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"... In respect of civil rights, all citizens are equal before the law.
The humblest is the peer of the most powerful."
– John Marshall Harlan,
dissenting opinion, Plessy v. Ferguson (1896)

In 1974, President Richard Nixon issued Executive Order 11776 reaffirming the national goal of returning about one-third of the 200,000 people with mental retardation in public institutions to community residential placements. The Justice Department was directed to strengthen the full legal rights for people with mental retardation. Amendments to the Social Security Act authorized residential care in Intermediate Care Facilities and established the Supplemental Security Income program.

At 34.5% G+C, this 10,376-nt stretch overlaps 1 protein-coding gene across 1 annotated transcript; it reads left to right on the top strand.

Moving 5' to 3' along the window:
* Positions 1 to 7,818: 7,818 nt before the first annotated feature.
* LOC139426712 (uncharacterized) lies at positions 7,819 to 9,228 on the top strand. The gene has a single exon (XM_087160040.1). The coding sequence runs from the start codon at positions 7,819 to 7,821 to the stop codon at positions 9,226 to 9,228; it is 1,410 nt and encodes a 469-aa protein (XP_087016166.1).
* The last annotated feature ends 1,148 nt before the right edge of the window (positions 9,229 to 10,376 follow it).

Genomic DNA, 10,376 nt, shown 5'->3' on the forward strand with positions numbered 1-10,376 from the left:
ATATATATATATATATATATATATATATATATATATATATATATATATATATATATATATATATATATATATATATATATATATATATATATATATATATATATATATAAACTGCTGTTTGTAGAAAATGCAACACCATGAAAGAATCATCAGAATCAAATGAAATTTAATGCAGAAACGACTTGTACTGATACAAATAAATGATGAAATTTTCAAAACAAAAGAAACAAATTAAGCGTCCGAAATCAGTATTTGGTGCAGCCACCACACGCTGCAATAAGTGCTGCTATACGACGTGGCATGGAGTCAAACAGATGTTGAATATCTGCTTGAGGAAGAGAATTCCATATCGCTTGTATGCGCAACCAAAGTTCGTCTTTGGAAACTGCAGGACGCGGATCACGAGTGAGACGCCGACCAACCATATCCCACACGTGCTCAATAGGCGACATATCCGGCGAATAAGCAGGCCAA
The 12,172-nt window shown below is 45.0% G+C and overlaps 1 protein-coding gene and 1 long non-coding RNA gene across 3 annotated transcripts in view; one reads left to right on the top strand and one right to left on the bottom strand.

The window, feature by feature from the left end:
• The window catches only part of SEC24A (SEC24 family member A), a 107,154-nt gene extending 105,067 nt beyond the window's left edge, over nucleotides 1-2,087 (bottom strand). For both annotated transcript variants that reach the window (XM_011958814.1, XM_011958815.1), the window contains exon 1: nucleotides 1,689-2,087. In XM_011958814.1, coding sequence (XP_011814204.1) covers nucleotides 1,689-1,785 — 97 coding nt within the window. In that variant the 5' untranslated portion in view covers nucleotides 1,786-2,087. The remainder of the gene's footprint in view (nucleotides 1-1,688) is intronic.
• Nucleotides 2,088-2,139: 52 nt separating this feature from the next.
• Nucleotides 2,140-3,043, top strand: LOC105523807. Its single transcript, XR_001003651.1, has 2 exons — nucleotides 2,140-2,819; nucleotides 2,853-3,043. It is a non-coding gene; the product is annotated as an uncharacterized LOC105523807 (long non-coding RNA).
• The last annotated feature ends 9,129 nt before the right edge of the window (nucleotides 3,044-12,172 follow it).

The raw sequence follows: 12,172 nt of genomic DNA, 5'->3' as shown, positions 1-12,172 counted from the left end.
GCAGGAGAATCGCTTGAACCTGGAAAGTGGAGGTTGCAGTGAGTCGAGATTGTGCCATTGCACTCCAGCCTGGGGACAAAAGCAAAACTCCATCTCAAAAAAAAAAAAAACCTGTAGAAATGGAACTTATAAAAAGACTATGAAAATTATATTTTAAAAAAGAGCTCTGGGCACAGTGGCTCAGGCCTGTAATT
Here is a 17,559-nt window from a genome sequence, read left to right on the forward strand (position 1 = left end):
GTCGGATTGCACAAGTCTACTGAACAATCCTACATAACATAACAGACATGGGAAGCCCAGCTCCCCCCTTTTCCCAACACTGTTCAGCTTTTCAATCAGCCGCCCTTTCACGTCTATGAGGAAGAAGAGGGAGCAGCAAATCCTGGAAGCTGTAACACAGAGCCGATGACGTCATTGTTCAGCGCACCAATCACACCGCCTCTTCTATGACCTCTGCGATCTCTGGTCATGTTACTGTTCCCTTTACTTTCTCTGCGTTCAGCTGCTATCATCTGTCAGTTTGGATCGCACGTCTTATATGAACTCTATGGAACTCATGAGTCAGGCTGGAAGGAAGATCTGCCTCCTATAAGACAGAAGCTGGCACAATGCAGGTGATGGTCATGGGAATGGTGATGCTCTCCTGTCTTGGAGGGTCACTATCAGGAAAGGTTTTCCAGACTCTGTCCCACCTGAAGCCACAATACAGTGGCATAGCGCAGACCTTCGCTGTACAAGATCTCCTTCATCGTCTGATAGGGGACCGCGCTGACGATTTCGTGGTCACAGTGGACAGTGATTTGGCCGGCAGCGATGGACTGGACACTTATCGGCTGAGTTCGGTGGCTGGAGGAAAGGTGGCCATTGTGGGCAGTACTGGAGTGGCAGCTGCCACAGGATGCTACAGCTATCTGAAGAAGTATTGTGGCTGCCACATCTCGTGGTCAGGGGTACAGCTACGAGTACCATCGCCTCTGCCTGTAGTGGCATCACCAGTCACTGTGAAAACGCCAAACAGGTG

Amendments to the Rehabilitation Act required that people with severe disabilities be given priority for vocational rehabilitation services; Section 504 prohibited discrimination against people with disabilities in federally funded programs.

The Developmental Disabilities Assistance and Bill of Rights Act required states to plan for community alternatives to institutionalization.

The United States District Court for the District of Minnesota, in Welsh v. Likins, held that people with mental retardation have a constitutional right to treatment in the least restrictive environment.